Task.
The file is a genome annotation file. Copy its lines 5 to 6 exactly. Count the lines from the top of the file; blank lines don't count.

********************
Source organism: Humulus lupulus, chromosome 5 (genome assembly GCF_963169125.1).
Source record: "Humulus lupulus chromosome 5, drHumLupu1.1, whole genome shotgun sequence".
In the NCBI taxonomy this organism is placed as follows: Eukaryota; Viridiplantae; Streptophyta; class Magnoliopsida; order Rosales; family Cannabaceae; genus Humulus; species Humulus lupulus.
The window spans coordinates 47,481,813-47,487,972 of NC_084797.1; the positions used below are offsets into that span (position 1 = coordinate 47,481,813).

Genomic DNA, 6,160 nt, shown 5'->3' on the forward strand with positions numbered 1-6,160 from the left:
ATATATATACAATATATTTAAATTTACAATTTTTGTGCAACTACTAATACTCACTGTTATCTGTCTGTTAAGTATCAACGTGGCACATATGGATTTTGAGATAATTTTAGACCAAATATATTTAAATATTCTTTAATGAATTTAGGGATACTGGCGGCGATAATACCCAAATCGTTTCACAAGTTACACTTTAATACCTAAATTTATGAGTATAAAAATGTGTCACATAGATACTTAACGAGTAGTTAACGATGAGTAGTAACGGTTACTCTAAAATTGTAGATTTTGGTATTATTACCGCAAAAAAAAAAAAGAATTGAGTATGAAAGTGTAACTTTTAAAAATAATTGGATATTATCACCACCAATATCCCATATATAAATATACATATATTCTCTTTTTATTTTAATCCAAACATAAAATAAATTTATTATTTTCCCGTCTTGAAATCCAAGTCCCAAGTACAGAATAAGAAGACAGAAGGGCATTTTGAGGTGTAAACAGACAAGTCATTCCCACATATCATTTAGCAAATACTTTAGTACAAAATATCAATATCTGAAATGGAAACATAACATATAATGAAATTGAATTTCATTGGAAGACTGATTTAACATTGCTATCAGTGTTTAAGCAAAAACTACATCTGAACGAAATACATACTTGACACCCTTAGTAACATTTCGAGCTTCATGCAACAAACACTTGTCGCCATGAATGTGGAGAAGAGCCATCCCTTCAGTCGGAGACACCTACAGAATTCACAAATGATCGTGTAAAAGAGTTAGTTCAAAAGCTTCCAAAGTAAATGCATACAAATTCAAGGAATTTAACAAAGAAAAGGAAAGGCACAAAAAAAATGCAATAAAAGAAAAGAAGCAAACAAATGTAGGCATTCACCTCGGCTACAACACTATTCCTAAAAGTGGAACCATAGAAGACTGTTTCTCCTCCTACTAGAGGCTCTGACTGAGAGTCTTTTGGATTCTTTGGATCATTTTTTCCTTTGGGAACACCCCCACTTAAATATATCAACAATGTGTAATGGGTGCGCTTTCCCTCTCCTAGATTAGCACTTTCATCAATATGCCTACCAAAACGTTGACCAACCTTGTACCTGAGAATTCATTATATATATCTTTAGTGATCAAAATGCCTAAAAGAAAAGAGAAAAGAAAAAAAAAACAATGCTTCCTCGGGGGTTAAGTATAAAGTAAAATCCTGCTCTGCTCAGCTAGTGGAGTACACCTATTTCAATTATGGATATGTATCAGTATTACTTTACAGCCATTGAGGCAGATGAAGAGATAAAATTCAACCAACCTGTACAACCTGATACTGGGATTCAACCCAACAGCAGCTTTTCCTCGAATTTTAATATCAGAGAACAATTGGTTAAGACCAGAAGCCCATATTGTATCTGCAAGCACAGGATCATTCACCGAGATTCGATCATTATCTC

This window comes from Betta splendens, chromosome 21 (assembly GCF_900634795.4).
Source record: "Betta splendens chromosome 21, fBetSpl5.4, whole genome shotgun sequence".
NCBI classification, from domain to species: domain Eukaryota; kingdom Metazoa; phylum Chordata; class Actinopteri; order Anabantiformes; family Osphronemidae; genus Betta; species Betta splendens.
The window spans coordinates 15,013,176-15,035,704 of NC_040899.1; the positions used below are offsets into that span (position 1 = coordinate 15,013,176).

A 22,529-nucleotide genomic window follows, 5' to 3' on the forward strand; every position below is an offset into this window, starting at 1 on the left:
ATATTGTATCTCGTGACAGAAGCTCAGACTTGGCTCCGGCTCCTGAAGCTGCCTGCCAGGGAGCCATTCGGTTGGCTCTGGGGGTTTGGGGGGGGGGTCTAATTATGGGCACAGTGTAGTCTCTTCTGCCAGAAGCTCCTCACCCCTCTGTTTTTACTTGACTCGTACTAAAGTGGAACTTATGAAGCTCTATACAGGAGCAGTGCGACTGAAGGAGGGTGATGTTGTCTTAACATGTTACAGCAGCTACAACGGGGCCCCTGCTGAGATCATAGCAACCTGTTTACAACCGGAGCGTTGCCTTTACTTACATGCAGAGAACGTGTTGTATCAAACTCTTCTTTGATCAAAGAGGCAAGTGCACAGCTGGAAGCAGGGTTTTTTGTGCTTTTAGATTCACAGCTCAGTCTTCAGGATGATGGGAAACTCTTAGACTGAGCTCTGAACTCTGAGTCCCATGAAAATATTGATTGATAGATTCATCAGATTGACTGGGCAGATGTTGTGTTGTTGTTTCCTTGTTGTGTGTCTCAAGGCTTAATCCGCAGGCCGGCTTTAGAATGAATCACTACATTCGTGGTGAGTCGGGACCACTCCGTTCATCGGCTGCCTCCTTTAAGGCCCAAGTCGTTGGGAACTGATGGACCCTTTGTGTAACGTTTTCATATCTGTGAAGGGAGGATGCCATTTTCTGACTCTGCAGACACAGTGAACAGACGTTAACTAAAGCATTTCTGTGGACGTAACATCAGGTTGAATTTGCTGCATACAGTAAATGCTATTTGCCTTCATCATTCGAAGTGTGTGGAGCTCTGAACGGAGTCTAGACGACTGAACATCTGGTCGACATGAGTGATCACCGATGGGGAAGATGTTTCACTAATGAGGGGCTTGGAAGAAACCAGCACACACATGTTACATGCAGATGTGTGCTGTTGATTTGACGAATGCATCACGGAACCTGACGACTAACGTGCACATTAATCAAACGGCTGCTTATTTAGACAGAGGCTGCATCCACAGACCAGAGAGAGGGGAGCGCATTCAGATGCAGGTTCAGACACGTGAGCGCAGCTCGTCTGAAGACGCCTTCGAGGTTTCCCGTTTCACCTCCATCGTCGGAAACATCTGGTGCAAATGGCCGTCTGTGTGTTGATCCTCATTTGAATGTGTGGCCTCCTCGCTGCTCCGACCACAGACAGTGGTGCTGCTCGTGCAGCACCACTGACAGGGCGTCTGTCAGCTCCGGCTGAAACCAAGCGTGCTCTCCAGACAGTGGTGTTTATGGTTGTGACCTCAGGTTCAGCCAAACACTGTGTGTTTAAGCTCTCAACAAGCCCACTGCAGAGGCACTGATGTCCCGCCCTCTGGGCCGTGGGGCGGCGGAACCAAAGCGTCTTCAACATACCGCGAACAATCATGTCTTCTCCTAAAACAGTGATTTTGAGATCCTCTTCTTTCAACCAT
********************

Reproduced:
Genomic DNA, 6,160 nt, shown 5'->3' on the forward strand with positions numbered 1-6,160 from the left:
ATATATATACAATATATTTAAATTTACAATTTTTGTGCAACTACTAATACTCACTGTTATCTGTCTGTTAAGTATCAACGTGGCACATATGGATTTTGAGATAATTTTAGACCAAATATATTTAAATATTCTTTAATGAATTTAGGGATACTGGCGGCGATAATACCCAAATCGTTTCACAAGTTACACTTTAATACCTAAATTTATGAGTATAAAAATGTGTCACATAGATACTTAACGAGTAGTTAACGATGAGTAGTAACGGTTACTCTAAAATTGTAGATTTTGGTATTATTACCGCAAAAAAAAAAAAGAATTGAGTATGAAAGTGTAACTTTTAAAAATAATTGGATATTATCACCACCAATATCCCATATATAAATATACATATATTCTCTTTTTATTTTAATCCAAACATAAAATAAATTTATTATTTTCCCGTCTTGAAATCCAAGTCCCAAGTACAGAATAAGAAGACAGAAGGGCATTTTGAGGTGTAAACAGACAAGTCATTCCCACATATCATTTAGCAAATACTTTAGTACAAAATATCAATATCTGAAATGGAAACATAACATATAATGAAATTGAATTTCATTGGAAGACTGATTTAACATTGCTATCAGTGTTTAAGCAAAAACTACATCTGAACGAAATACATACTTGACACCCTTAGTAACATTTCGAGCTTCATGCAACAAACACTTGTCGCCATGAATGTGGAGAAGAGCCATCCCTTCAGTCGGAGACACCTACAGAATTCACAAATGATCGTGTAAAAGAGTTAGTTCAAAAGCTTCCAAAGTAAATGCATACAAATTCAAGGAATTTAACAAAGAAAAGGAAAGGCACAAAAAAAATGCAATAAAAGAAAAGAAGCAAACAAATGTAGGCATTCACCTCGGCTACAACACTATTCCTAAAAGTGGAACCATAGAAGACTGTTTCTCCTCCTACTAGAGGCTCTGACTGAGAGTCTTTTGGATTCTTTGGATCATTTTTTCCTTTGGGAACACCCCCACTTAAATATATCAACAATGTGTAATGGGTGCGCTTTCCCTCTCCTAGATTAGCACTTTCATCAATATGCCTACCAAAACGTTGACCAACCTTGTACCTGAGAATTCATTATATATATCTTTAGTGATCAAAATGCCTAAAAGAAAAGAGAAAAGAAAAAAAAAACAATGCTTCCTCGGGGGTTAAGTATAAAGTAAAATCCTGCTCTGCTCAGCTAGTGGAGTACACCTATTTCAATTATGGATATGTATCAGTATTACTTTACAGCCATTGAGGCAGATGAAGAGATAAAATTCAACCAACCTGTACAACCTGATACTGGGATTCAACCCAACAGCAGCTTTTCCTCGAATTTTAATATCAGAGAACAATTGGTTAAGACCAGAAGCCCATATTGTATCTGCAAGCACAGGATCATTCACCGAGATTCGATCATTATCTC